Did You Know?
A disorder named 'Anosmia' or the absence of the sense of smell, is said to have affected about 2 million people in the US. A major cause for this disorder could be a serious injury to the head, leading to damage to the olfactory nerves as they enter the olfactory bulb. Another possible cause is damage to the frontal lobes resulting from a tumor or surgery.
Olfaction is the sense of smell. It includes the detection and perception of chemicals suspended in air. It is possible to perceive a smell or odor, with the help of your nose (when these chemicals enter) and your brain (to which the signals are transmitted). The sensory system used for sensing smell is the olfactory system.
It is known that sensory networks have corresponding areas in the brain for receiving and processing information, and for smell and odor input or signal, it is the olfactory cortex that is responsible. In other words, it is responsible for receiving and processing the signals for the identification and awareness of specific smells and odors.
Usually, signals from the other senses are initially processed in the thalamus. However, information from the receptors is directly received by the olfactory cortex.
Where is it Located?
Close to the limbic system, the olfactory cortex is situated at the base of the frontal lobe and medial aspect of the temporal lobe.
How it Functions
The olfactory cortex plays an important role in the receiving and processing of sensory information for the identification and awareness of odors.
Once the smell or odor is detected by the olfactory receptors, the signals are transmitted to the olfactory bulbs (located on the bottom side of the brain). These transmissions are further passed on to the olfactory cortex. Here the information is processed and further transferred to the thalamus by projections.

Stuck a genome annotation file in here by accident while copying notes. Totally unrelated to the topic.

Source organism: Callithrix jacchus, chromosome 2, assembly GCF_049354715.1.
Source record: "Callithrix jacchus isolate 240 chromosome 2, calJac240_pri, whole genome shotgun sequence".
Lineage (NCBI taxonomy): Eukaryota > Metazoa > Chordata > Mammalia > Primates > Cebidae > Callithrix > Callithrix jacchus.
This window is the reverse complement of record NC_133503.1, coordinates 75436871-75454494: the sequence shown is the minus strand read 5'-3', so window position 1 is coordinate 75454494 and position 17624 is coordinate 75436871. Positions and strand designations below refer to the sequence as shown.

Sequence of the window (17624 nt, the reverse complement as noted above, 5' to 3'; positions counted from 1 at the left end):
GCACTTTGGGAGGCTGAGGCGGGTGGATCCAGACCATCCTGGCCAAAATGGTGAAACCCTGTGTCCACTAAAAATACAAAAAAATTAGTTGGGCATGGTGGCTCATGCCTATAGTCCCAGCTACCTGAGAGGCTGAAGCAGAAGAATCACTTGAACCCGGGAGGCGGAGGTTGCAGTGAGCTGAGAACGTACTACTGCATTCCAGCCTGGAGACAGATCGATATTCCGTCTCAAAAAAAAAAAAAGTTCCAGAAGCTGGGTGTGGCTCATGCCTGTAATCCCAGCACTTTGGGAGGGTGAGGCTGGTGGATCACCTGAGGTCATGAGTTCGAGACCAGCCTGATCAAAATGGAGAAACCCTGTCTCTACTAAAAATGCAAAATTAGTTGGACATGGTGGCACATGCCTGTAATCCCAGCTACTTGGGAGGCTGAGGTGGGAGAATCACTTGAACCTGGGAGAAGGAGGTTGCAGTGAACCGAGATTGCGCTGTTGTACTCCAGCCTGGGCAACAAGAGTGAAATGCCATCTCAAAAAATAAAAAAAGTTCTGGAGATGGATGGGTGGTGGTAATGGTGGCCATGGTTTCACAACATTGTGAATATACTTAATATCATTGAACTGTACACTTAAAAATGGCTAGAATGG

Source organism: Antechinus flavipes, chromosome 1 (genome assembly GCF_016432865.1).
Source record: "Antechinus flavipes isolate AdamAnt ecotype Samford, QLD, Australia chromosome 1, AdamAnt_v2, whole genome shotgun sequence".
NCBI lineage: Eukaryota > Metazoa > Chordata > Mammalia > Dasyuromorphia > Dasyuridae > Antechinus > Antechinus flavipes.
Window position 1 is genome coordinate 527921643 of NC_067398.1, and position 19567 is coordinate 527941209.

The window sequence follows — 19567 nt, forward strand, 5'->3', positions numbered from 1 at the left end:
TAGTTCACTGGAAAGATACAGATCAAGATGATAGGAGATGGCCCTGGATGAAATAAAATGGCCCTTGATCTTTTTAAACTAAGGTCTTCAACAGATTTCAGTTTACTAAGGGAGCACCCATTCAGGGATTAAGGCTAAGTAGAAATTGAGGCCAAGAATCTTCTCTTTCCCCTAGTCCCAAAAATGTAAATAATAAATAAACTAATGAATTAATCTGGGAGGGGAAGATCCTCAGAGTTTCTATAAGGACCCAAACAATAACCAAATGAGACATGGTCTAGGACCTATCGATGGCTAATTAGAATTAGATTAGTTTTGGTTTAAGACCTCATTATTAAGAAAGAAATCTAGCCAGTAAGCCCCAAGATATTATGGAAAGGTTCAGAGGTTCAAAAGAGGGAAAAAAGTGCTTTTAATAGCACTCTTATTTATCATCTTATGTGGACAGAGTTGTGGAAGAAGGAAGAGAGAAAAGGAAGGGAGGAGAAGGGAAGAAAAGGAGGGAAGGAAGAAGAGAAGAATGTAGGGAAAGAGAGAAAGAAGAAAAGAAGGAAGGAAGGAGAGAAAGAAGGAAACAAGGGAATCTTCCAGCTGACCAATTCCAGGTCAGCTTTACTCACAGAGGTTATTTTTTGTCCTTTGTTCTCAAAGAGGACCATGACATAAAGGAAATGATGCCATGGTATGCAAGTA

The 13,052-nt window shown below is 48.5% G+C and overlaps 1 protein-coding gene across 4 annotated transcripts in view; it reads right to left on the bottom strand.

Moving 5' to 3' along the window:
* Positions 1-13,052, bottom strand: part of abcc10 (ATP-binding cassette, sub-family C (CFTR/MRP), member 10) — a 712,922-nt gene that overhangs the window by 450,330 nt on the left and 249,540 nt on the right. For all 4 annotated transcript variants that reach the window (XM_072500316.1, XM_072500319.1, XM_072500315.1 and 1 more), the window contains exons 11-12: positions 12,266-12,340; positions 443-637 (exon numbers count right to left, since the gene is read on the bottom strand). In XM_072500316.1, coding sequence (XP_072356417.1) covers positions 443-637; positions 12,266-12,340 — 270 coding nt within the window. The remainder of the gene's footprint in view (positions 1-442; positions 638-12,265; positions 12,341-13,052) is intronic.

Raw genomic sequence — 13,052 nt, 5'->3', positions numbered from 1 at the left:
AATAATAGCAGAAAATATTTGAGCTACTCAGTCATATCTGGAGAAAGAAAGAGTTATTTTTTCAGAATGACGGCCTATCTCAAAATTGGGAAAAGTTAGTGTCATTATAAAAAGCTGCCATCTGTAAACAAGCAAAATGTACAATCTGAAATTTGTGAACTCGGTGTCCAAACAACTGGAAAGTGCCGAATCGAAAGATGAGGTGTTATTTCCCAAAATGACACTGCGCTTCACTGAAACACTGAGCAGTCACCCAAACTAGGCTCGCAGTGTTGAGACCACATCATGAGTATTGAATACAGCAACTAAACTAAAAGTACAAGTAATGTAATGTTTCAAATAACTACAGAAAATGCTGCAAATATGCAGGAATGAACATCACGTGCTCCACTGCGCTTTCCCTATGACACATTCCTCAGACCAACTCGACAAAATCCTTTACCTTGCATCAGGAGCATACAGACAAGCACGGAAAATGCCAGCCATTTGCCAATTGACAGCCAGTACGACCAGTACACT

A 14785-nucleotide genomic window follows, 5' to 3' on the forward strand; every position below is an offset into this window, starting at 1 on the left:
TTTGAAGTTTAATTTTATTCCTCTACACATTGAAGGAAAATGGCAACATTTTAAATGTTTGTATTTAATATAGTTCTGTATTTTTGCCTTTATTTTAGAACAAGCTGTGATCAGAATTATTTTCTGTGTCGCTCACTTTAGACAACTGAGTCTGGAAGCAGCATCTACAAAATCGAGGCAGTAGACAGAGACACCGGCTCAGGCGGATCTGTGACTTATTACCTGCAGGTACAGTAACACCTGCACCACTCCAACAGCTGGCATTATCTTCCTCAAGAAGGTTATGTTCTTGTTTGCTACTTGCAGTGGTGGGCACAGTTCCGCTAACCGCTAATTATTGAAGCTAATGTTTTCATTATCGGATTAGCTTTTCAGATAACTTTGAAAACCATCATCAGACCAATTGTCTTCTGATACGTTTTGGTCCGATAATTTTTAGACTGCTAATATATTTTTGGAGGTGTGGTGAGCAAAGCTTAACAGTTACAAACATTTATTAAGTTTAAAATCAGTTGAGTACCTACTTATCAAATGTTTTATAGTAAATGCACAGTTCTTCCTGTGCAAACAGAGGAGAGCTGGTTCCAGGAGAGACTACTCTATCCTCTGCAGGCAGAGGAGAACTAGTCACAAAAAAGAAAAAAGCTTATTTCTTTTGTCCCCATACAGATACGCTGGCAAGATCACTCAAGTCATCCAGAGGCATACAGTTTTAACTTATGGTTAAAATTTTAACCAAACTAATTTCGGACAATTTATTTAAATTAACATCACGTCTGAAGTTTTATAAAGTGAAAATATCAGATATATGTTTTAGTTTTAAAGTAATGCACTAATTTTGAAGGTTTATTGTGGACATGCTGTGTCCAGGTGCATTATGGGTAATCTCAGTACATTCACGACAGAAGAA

In the thalamus, the processed information is incorporated with the information coming from the other senses (vision). Most of the projections from this cortex move to a lobe named insular cortex, where the olfactory and the sense of taste signals are combined for additional levels of processing like taste and flavor.
The olfactory cortex is linked to the amygdala (a part of the limbic system that perceives emotional behavior and memory) by other neuronal connections. It is this connection with the limbic system that causes a smell or odor to trigger intense feelings and memories in a person. This happens even before the smell or odor is identified.
It is said that in cases of unpleasant odors, an increase of blood flow to these areas has been detected on brain scans, thus, depicting the active processing of information in the olfactory cortex.
Problems in its Functioning
In some cases, problems may arise due to the position and action of the olfactory cortex. The portion of the olfactory cortex on the temporal lobe that covers the area of the uncus may cause two conditions; uncinate fits and uncal herniation. Seizures that may originate in the uncus, often commence with an individual hallucinating a disagreeable odor.
Conditions such as tumor, hemorrhage, or edema tend to put pressure on the uncus, causing it to push against certain cranial nerves which may result in problems related to sensory input and movement.